Graph Analysis and Visualization

Author: Richard Brath and David Jonker
Publisher: Wiley
ISBN: 9781118845844
Print: 1118845846
Kindle: B00T1JQUQE
Audience: People wanting to make their data understandable
Rating: 4

Reviewed by: Kay Ewbank

The title of this book may suggest heavy numerical analysis, but its subtitle, Discovering Business Opportunity in Linked Data, gives a clearer idea of what it covers – graphs and how they can be used to solve business problems.  

The graphs in question aren’t bar or line charts, they’re node-link diagrams that the authors use to present a structured representation of connected things and how they’re related.

The book opens with a good explanation of why graphs are useful, and what the different elements of node-link graphs are. The authors then go on to look at different types of graphs and how you can use them to visualize data. The classic Fisher’s Iris data set it used to illustrate relationships, and hierarchies. Other ideas including communities, flows and spatial networks are shown using other interesting data sets.


The next part of the book looks at process and tools; the steps involved in taking raw data and transforming it into something that can be viewed using a graph data set. There’s a chapter on collecting, cleaning and connecting the data before the authors move on to discussing stats and layout. The stats mentioned here are the basic graph statistics – the number of nodes and edges, density, number of components, etc. Visual attributes – colors, line widths, labels and so on – are the topic of the next chapter. If this sounds a bit simple for a whole chapter, the authors point out that there’s some hard science behind getting it right. The next chapter looks at how you can turn a graph that looks like a plate of spaghetti into something more meaningful using filters and selection.



By Chapter 7, Brath and Jonker move on to discussing the point and click graph tools you might use, including Excel, NodeXL, Gephi, Cytoscape, and yEd. A chapter titled ‘lightweight programming’ gives examples of how you can go further using Python and JavaScript, with sample code.

The next four chapters look at different aspects of visual analysis of graphs, starting with relationships, and the way multiple links between nodes can be used to find patterns such as anomalies in the data for fraud detection or cybersecurity. The use of hierarchies for decision trees and how you can extract hierarchies from more complex graphs is next on the agenda, followed by a good chapter on communities, and how they can be used to give a high level view of your data. The chapter on flow visualization uses route data from Napoleon’s 1812 campaign against Russia to illustrate how route and traffic analysis isn’t actually a graph, but can still be used to describe the structure and state of a system. This section of the book closes with a chapter on spatial networks, where the nodes have physical characteristics that need to be preserved as the layout is part of the information – electric power networks or oil pipelines, for example.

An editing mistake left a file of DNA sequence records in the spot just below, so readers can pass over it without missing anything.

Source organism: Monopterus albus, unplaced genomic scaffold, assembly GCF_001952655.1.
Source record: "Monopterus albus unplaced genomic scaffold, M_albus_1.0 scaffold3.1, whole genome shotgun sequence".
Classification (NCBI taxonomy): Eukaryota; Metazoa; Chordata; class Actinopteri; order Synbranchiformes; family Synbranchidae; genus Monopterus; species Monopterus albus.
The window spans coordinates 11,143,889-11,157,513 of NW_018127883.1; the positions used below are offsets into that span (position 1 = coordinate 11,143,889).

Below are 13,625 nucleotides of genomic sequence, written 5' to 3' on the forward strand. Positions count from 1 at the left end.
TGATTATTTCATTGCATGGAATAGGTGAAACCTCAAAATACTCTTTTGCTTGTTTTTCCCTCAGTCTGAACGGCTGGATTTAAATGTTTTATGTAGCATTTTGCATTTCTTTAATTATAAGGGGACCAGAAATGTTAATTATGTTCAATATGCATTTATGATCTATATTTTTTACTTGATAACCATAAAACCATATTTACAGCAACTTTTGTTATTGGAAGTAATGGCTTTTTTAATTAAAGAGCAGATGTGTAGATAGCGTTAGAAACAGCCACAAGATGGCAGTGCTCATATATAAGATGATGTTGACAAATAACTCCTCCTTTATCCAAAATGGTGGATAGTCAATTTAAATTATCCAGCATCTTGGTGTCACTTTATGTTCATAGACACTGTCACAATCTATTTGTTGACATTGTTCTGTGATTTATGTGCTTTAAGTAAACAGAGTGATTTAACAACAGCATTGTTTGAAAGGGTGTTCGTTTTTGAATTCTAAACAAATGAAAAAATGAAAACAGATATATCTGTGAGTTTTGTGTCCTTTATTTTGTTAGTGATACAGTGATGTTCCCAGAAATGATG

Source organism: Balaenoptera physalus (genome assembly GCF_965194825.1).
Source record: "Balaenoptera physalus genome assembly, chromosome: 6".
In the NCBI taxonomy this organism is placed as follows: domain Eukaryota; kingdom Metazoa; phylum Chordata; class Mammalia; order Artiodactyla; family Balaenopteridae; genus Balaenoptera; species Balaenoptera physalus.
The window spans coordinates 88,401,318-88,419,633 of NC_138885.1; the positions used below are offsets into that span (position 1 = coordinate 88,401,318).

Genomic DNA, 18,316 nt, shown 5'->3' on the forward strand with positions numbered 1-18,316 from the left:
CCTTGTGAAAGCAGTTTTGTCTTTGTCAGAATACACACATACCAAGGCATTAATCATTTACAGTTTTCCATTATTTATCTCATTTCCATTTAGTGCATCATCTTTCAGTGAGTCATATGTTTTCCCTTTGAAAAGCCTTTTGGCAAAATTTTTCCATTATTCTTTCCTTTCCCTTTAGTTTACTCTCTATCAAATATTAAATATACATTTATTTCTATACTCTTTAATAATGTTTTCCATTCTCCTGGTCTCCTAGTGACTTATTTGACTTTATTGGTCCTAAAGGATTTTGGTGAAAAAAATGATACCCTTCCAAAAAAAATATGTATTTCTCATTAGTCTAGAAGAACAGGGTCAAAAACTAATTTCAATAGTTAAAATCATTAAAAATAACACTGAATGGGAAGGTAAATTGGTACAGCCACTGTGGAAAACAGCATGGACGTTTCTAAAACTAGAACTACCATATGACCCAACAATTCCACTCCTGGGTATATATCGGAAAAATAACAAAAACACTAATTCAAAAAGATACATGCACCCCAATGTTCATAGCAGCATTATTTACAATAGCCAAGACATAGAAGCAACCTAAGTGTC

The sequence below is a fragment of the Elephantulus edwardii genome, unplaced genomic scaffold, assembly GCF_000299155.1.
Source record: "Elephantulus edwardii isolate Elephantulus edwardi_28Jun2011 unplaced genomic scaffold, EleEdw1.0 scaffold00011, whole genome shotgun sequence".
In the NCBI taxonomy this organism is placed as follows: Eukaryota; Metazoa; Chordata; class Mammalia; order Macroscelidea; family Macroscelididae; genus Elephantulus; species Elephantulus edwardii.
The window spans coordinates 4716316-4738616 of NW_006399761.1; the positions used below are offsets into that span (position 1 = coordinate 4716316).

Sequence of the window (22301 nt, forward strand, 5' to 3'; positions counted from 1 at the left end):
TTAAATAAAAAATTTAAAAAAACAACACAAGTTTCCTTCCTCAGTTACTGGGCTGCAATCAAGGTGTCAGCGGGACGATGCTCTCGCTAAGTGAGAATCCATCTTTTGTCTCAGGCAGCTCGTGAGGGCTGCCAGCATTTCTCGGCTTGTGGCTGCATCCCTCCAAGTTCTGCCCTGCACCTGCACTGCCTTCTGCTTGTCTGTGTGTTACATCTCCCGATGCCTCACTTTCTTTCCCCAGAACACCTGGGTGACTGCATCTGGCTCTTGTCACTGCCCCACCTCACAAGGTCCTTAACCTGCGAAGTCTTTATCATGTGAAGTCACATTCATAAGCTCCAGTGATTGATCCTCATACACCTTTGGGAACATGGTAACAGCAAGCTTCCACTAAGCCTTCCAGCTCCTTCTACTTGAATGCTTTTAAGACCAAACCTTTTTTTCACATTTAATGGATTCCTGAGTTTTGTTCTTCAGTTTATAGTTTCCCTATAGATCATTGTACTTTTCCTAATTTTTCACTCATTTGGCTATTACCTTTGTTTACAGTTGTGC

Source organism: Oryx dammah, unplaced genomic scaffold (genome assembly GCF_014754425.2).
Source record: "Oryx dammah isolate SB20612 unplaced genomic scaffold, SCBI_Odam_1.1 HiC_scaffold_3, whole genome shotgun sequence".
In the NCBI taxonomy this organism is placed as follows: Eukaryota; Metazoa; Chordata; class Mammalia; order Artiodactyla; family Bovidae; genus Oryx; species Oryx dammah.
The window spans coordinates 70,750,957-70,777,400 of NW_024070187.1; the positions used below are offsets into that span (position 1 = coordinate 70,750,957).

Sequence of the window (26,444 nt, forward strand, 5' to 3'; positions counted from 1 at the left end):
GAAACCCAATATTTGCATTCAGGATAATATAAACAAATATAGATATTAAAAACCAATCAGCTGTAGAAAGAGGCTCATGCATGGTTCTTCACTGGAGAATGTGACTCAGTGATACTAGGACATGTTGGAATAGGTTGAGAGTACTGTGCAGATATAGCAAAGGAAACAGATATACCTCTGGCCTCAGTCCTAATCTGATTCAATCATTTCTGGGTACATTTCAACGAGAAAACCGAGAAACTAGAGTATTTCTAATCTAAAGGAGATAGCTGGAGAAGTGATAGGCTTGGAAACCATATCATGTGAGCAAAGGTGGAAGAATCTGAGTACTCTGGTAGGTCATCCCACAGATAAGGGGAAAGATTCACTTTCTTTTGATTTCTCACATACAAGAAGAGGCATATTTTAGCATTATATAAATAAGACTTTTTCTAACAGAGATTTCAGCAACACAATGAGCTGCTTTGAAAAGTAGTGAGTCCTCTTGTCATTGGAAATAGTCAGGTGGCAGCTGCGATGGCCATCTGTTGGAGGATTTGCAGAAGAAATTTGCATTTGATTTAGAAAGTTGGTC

The final section of the book is on advanced techniques, with chapters introducing analysis of big data using graph databases and Gremlin; dynamic graphs containing a time dimension so the graph changes depending on when you view it; and graph design – how to make your graphs understandable by changing the design.


This is an interesting read, and the authors write clearly and understandably. This isn’t a book that teaches lots of advanced techniques; instead, it’s more about the philosophy of using graphs to analyze data, and as such it works well. It doesn’t have heavy duty numerical analysis or statistics, nor does it go into depth on big data or programming. I got the feeling the authors were trying to impart what their experience had taught them about why some graphs work to tell a story, and others are just lines and boxes.


Computer Graphics Programming in OpenGL with Java (2e)

Author:  V. Scott Gordon
Publisher: Mercury
Date: September 2018
Pages: 406
ISBN: 978-1683922193
Print: 1683922190
Audience: Java developers interested in 3D graphics
Rating: 5
Reviewer: Mike James
Java and graphics aren't a natural pairing - are they?

Practical Binary Analysis

Author: Dennis Andriesse
Publisher: No Starch Press
Pages: 456
ISBN: 978-1593279127
Print: 1593279124
Kindle: B07BPKWJVT
Audience: Security engineers, hackers, and those with a basic working knowledge of C and x86-64.
Rating: 5
Reviewer: Harry Fairhead

What is binary analysis? Dividing things into two [ ... ]

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Last Updated ( Saturday, 28 April 2018 )